On the flip side, when heading somewhere else in the district from the Navajo Nation, even to the Hopi Nation, which is completely surrounded by Navajo land, one gets that hour back. Surrounded by Navajo land, you’re back to the past, or at least, back in the rest of the state’s time zone.
Confused? That’s just the start of the logistics involved in a campaign here.
In the midst of wall-to-wall political coverage before Election Day, this handful of House races have managed to mostly fly under the radar.
These are sleeper races, from Arkansas to West Virginia, where the district’s partisan breakdown does not reflect the competitive nature of the race.
As little as two weeks ago, some of these contests were completely overlooked by national political operatives. But new polling suggests these races — like many more competitive contests — are closing, creating eleventh-hour opportunities for the parties.
To be sure, these seats won’t necessarily flip party control on Nov. 4. But thanks to recent events, they should make any election night watch list.
In alphabetical order, here are five sleeper House races of 2014:
Arkansas’ 2nd District Full story
October 22, 2014
A new poll from Rep. Lynn Jenkins’ campaign shows the Republican with a 12-point lead over her Democratic opponent.
The poll, provided first to CQ Roll Call, showed Jenkins ahead, 49 percent to 37 percent, over Democrat Margie Wakefield. Another 6 percent of respondents said they would vote for the Libertarian candidate, and 8 percent said they were undecided in the survey.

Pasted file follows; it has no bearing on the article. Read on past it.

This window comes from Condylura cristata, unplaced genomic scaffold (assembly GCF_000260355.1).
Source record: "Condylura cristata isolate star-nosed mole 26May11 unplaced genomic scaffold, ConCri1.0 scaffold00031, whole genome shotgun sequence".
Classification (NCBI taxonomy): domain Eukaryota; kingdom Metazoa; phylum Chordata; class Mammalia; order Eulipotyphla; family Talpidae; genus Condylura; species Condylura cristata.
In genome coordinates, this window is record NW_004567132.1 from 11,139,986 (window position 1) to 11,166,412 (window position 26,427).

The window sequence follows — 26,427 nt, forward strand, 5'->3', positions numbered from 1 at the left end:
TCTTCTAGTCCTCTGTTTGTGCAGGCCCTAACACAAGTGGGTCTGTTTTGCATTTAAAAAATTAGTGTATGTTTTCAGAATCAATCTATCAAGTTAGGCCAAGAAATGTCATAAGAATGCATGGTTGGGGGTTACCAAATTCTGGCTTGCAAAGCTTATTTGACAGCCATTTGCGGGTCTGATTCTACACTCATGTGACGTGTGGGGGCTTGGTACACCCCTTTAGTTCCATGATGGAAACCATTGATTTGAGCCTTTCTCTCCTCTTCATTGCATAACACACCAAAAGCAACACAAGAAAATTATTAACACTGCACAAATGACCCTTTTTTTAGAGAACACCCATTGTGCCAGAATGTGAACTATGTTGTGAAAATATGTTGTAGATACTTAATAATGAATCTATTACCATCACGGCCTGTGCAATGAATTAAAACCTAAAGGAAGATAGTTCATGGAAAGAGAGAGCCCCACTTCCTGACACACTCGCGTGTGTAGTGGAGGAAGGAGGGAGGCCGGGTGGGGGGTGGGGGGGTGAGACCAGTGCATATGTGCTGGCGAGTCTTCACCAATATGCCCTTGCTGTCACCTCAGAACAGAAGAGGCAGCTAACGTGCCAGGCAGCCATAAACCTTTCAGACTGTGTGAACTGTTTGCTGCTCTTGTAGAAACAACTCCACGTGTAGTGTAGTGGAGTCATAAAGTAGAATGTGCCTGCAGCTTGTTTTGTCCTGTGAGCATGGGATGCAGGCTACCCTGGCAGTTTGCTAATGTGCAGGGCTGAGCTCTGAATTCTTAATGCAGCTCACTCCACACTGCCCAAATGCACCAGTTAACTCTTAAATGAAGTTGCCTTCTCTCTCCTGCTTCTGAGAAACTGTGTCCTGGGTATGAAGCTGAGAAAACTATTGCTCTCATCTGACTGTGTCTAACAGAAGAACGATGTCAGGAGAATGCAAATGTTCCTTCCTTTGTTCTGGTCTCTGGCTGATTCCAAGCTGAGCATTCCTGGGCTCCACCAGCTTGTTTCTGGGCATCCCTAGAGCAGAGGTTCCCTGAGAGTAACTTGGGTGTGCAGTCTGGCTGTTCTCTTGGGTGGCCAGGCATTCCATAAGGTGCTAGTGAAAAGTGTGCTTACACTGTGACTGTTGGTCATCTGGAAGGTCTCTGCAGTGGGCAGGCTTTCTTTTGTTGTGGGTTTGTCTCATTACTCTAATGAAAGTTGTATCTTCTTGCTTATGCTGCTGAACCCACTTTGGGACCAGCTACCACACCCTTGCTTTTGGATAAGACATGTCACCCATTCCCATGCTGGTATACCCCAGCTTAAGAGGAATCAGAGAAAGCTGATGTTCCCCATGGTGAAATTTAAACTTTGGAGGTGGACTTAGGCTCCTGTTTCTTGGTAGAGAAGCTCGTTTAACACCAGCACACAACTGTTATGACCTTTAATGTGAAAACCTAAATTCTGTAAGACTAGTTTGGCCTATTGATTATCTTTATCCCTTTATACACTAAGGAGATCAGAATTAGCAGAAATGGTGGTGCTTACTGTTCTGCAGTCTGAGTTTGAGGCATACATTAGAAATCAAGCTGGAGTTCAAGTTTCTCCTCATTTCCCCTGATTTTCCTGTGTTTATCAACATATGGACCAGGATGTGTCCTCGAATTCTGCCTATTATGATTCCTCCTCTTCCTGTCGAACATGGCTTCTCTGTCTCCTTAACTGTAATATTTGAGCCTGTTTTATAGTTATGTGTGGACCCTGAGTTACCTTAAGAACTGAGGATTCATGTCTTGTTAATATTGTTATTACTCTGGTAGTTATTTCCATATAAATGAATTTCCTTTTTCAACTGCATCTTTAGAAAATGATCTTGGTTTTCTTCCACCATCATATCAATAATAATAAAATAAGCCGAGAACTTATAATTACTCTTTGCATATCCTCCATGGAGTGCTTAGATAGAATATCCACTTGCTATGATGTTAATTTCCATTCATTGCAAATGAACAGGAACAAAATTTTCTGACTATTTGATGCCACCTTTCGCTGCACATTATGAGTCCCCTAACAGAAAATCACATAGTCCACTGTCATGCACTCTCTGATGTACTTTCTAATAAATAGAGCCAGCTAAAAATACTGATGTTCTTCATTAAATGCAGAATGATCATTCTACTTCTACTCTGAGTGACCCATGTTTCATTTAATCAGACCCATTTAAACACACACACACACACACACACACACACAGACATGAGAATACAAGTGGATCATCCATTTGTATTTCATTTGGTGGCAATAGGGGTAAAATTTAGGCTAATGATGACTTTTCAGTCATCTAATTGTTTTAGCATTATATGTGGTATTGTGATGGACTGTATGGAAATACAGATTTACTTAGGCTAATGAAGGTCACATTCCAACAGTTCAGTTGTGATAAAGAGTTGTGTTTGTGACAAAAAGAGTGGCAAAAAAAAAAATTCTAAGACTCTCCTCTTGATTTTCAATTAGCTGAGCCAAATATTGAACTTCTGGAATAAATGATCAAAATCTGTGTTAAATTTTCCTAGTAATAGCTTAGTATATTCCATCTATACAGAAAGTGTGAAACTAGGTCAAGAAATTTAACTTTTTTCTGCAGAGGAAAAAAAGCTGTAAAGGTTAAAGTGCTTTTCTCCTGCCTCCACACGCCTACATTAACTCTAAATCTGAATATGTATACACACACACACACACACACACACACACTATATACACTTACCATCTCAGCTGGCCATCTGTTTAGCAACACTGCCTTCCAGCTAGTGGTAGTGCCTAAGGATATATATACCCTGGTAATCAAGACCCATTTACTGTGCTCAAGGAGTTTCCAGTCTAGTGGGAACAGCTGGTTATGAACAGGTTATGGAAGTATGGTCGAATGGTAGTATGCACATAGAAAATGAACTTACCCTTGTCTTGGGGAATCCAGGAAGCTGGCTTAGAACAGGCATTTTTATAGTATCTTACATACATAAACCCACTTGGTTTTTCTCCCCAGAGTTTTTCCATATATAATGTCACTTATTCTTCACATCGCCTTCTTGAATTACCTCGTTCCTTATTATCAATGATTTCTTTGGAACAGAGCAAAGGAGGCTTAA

Jenkins’ re-election is playing out on the backdrop of a tumultuous political environment in Kansas, where Democrats are mounting a strong effort to oust GOP Gov. Sam Brownback, and an independent candidate is challenging Sen. Pat Roberts, R-Kan. Two weeks ago, internal polls reportedly showed Jenkins in a single digit race. Full story
Earlier this cycle, Republicans viewed the Michigan Senate race as a potential pick-up opportunity, much like the seat in Iowa.
But it didn’t turn out that way — not even close.
Both Iowa and Michigan featured open-seat races. In these states, Democrats had cleared the field to nominate a House member with partisan voting records. Meanwhile, the GOP’s top candidate picks took a pass on these Senate races, forcing the party to settle for second-tier recruits. To be sure, Michigan was a slightly more favorable battleground for Democrats — but Republicans were bullish about it.
Now, with two weeks until Election Day, the Iowa race is a dead heat with both parties spending massively to win the seat. Nearly 500 miles away, Rep. Gary Peters, D-Mich., solidly leads former Secretary of State Terri Lynn Land in every public poll. Earlier this month, the National Republican Senatorial Committee pulled more than $850,000 out of the state, canceling its final two weeks of television for Land and indicating the race was over.
“I’d rather be on Gary Peters’ campaign than on Terri Lynn Land’s,” said Michigan Republican consultant Dennis Darnoi.
So what happened? Full story
October 21, 2014
House Democrats continue to bolster their incumbents, with the Democratic Congressional Campaign Committee expanding its defensive spending.
Most notably, the DCCC is spending more in support of Democratic Reps. Collin C. Peterson in Minnesota and Dave Loebsack in Iowa, races that are only in recent days coming to the forefront of the House map.
Here are the changes, made as both parties re-evaluate their chances with two weeks to go until Election Day: